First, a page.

I agree with an in home sitter if you aren't comfortable vaccinating. Is there a reason you can't bring the dog(s) camping? Do you have any neighbors that could take care of the dog(s)?
 

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Discussion Starter #9 (Edited)
Can a friend or relative house sit and watch the dogs? That's what I do.
Unfortunately I don't have any family or friends that could watch them. My mom is terrified of big dogs, my brother doesn't like dogs, my father is working in a different city, and my sister is also a bit weary of big dogs. Plus I live an hour away so they wouldn't do the commute to work and back.

The kennel I work at offers "in home boarding" for people who can't or won't board their dogs in a kennel. I know there are also websites where you can find people who do that sort of thing like DogVacay and Rover.com.
To be honest, I don't know how they would do with a stranger coming into the house without us there.

But keeping up to date titers is a good idea.
How often do you titer test them?

I agree with an in home sitter if you aren't comfortable vaccinating. Is there a reason you can't bring the dog(s) camping? Do you have any neighbors that could take care of the dog(s)?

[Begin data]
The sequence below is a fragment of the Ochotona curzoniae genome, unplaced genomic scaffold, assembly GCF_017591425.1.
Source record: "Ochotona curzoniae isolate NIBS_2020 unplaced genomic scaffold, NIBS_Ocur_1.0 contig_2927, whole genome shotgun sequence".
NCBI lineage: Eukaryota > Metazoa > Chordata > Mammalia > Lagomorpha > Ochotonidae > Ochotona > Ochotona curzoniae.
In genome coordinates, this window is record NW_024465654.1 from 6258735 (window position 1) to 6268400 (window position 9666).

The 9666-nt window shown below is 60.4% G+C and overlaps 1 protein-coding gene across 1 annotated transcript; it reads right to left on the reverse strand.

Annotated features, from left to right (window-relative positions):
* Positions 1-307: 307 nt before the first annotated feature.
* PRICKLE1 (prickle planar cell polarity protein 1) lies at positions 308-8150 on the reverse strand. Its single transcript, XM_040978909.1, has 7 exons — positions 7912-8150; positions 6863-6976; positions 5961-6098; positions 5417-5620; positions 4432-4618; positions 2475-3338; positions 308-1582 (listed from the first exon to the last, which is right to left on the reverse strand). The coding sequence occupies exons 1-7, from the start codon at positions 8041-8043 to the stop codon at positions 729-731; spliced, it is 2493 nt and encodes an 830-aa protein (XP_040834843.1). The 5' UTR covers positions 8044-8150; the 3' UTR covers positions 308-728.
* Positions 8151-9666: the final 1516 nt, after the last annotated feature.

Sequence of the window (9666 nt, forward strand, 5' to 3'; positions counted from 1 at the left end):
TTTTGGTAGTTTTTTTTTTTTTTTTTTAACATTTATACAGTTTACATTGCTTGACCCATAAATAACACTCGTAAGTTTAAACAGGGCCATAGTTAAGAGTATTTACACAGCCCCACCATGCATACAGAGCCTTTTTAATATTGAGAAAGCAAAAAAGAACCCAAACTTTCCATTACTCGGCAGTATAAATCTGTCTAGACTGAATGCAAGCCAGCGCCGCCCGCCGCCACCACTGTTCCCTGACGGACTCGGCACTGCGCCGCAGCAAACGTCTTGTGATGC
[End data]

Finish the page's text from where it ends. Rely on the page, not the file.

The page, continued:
I rarely go away, while I adore my dogs, bringing them camping would not be a mini vacation for me. Maybe if I have just one dog I would bring him along.

I will check out the links you guys gave me. Thank you for the input.
 

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Unfortunately I don't have any family or friends that could watch them. My mom is terrified of big dogs, my brother doesn't like dogs, my father is working in a different city, and my sister is also a bit weary of big dogs. Plus I live an hour away so they wouldn't do the commute to work and back.



To be honest, I don't know how they would do with a stranger coming into the house without us there.



How often do you titer test them?



I rarely go away, while I adore my dogs, bringing them camping would not be a mini vacation for me. Maybe if I have just one dog I would bring him along.

I will check out the links you guys gave me. Thank you for the input.
I titer every couple of years. I don't worry too much about it, because of feeding a strict raw diet, their immune systems are all pretty up there.
 

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I have used the same pet sitter for the past 10 years. if you are worried, do a gradual introduction, have the person come over for a meet and greet, maybe even a couple times. Then have them stop in to take them out potty for a couple times and see how it goes. Work your way up to overnight and if the dogs don't like the person, find a new one.

I had a german shepard/hound mix that did come off a bit aggressive and another dog that for medical reasons, only got a rabies shot every 3 years - kennel was out of the question. It is so important to have someone that can be there for your dogs when you can't get there or for vacation.